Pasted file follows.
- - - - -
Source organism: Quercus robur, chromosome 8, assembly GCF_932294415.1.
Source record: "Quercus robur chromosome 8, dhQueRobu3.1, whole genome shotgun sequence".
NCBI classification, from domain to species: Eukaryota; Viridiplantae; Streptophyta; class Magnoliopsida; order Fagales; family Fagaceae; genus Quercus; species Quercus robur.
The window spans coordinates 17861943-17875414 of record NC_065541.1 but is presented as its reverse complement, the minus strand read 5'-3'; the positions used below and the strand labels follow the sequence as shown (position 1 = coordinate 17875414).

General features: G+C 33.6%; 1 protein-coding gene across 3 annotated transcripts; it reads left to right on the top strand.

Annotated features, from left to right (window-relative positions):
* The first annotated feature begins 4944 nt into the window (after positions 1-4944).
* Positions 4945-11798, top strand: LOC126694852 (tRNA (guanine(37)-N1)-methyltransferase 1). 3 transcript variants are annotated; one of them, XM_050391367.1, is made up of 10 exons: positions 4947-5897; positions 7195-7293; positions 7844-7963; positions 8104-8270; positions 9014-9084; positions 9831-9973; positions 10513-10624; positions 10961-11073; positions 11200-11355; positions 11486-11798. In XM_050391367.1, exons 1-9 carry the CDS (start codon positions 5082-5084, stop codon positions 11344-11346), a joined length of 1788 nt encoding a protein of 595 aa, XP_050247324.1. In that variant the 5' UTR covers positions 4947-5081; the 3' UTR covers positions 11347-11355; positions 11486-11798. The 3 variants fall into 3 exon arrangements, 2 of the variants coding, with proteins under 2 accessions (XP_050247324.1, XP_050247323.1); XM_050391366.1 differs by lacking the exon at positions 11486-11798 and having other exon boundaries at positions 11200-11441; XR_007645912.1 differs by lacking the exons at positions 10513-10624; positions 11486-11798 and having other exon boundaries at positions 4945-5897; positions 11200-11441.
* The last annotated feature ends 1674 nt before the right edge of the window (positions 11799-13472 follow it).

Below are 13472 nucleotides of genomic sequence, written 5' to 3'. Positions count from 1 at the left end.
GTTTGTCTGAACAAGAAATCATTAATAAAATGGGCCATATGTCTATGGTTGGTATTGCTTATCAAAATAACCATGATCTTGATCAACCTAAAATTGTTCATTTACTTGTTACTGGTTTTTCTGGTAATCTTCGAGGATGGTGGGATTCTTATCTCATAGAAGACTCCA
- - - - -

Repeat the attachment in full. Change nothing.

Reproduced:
Source organism: Quercus robur, chromosome 8, assembly GCF_932294415.1.
Source record: "Quercus robur chromosome 8, dhQueRobu3.1, whole genome shotgun sequence".
NCBI classification, from domain to species: Eukaryota; Viridiplantae; Streptophyta; class Magnoliopsida; order Fagales; family Fagaceae; genus Quercus; species Quercus robur.
The window spans coordinates 17861943-17875414 of record NC_065541.1 but is presented as its reverse complement, the minus strand read 5'-3'; the positions used below and the strand labels follow the sequence as shown (position 1 = coordinate 17875414).

General features: G+C 33.6%; 1 protein-coding gene across 3 annotated transcripts; it reads left to right on the top strand.

Annotated features, from left to right (window-relative positions):
* The first annotated feature begins 4944 nt into the window (after positions 1-4944).
* Positions 4945-11798, top strand: LOC126694852 (tRNA (guanine(37)-N1)-methyltransferase 1). 3 transcript variants are annotated; one of them, XM_050391367.1, is made up of 10 exons: positions 4947-5897; positions 7195-7293; positions 7844-7963; positions 8104-8270; positions 9014-9084; positions 9831-9973; positions 10513-10624; positions 10961-11073; positions 11200-11355; positions 11486-11798. In XM_050391367.1, exons 1-9 carry the CDS (start codon positions 5082-5084, stop codon positions 11344-11346), a joined length of 1788 nt encoding a protein of 595 aa, XP_050247324.1. In that variant the 5' UTR covers positions 4947-5081; the 3' UTR covers positions 11347-11355; positions 11486-11798. The 3 variants fall into 3 exon arrangements, 2 of the variants coding, with proteins under 2 accessions (XP_050247324.1, XP_050247323.1); XM_050391366.1 differs by lacking the exon at positions 11486-11798 and having other exon boundaries at positions 11200-11441; XR_007645912.1 differs by lacking the exons at positions 10513-10624; positions 11486-11798 and having other exon boundaries at positions 4945-5897; positions 11200-11441.
* The last annotated feature ends 1674 nt before the right edge of the window (positions 11799-13472 follow it).

Below are 13472 nucleotides of genomic sequence, written 5' to 3'. Positions count from 1 at the left end.
GTTTGTCTGAACAAGAAATCATTAATAAAATGGGCCATATGTCTATGGTTGGTATTGCTTATCAAAATAACCATGATCTTGATCAACCTAAAATTGTTCATTTACTTGTTACTGGTTTTTCTGGTAATCTTCGAGGATGGTGGGATTCTTATCTCATAGAAGACTCCA